Last week I joined the smartphone revolution. Previously I was one of those people that loathed mobile phones, using them only out of necessity, but my iPod nano’s battery was dying and it looked like getting a budget android smartphone would be a cheaper option than buying a new iPod so I decided to take the plunge.
Originally I didn’t like phones because until the last few years if a phone had any special features, such as mp3 playback or internet access by and large they just didn’t do these things very well. The nokia phones that played mp3’s didn’t have a standard headphone jack and wanted you to buy something extra, you needed to buy a special branded cord with software to connect your phone to your computer or something and internet surfing of possible tended to be the technological equivalent of cans with a bit of string. You get the idea. Then the iphone launched and it really was the first phone that made web surfing and music playback less frustrating than untying knots in shoelaces. Thankfully this made other phone makers pick up their game. Some of them adopted Google’s Android Operating System, which borrows more than its fair share from iPhone’s ioS but is much more customizable.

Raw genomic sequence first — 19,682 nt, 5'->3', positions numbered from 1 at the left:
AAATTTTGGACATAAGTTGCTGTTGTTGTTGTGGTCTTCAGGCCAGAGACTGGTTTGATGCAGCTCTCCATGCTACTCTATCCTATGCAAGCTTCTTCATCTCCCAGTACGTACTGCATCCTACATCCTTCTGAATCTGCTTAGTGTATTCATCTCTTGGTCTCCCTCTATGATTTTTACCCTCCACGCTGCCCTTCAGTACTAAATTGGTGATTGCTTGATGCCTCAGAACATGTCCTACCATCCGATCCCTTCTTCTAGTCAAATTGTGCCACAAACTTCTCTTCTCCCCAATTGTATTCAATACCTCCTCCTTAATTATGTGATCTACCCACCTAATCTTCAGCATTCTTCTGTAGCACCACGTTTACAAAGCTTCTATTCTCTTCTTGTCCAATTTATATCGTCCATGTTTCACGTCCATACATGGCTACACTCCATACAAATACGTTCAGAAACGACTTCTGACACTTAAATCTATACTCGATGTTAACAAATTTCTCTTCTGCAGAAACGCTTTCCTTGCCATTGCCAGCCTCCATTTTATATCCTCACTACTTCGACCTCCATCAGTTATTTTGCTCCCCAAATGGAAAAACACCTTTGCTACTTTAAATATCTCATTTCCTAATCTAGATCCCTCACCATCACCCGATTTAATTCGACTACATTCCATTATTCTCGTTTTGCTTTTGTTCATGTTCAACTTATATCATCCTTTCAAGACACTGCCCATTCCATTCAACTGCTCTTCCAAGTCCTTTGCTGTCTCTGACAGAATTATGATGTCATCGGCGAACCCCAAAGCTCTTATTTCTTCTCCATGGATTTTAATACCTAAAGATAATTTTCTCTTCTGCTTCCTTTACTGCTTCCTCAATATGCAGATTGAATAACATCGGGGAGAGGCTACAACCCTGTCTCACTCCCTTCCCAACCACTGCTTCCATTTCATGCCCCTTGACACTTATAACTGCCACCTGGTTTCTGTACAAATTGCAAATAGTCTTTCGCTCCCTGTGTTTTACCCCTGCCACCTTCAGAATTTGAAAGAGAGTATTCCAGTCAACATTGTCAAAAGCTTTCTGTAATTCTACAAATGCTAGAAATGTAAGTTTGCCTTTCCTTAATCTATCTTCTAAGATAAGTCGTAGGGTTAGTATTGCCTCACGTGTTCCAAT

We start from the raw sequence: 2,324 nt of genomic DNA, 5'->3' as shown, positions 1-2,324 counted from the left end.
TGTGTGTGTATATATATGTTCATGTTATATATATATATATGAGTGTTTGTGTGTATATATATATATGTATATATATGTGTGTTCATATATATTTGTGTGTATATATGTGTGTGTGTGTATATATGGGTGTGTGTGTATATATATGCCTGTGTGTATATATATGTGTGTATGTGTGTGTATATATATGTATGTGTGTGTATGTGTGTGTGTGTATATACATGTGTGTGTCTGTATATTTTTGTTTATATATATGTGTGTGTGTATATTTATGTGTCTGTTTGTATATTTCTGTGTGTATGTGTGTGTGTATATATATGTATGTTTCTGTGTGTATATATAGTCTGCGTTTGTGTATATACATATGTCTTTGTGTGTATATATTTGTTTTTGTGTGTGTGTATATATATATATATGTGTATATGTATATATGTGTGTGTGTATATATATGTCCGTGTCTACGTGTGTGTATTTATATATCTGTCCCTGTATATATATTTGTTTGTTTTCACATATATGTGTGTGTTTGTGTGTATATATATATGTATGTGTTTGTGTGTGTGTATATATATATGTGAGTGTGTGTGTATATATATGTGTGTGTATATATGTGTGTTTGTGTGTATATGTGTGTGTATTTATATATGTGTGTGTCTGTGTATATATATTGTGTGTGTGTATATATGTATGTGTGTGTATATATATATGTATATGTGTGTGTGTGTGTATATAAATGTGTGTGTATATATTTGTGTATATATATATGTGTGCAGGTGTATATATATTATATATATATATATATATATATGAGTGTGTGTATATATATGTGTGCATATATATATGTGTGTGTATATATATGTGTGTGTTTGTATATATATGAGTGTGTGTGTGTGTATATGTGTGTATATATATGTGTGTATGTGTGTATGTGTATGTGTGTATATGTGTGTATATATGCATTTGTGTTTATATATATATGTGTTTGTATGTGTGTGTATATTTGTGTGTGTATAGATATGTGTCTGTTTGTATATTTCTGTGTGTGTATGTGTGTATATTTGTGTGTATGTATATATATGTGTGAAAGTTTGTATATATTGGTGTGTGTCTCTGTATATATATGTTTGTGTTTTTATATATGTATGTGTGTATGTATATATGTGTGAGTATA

After reading a whole bunch of tech forums and blogs I decided on settling for a Huawei Sonic. It runs the latest 2.3 version of android and spec wise it seems to be about on par with iPhone’s 3gs. Its got 256mb or ram and a 600mhz processor. Hardly cutting edge compared to the iPhone 4 or HTC Desire HD but as I remember back when those were good specs for a desktop computer so I’m not complaining, plus it was only 188 bucks outright and not simlocked to any particular carrier.
So I’ve been using it for a few days and here are my thoughts on my first smartphone experience.
What I dig.
Although speedwise it isn’t up to scratch with the latest superphones I really haven’t had much or a problem with it. More graphically intensive apps like Angry Birds and Fruit Ninja seem to run without any problems. It probably wont run the unreal engine like the iPhone can, but I have my PC and xbox for serious gaming anyway. Most bottlenecks I experienced with apps seemed to be more due to the patchy nature of the 3G network in my area rather than any limitations from the phone itself. So for basic smartphone stuff it seems more than capable. I’m sure the techheads will scoff at the extra second or so it takes for an app to load but for normals it seems perfectly fine.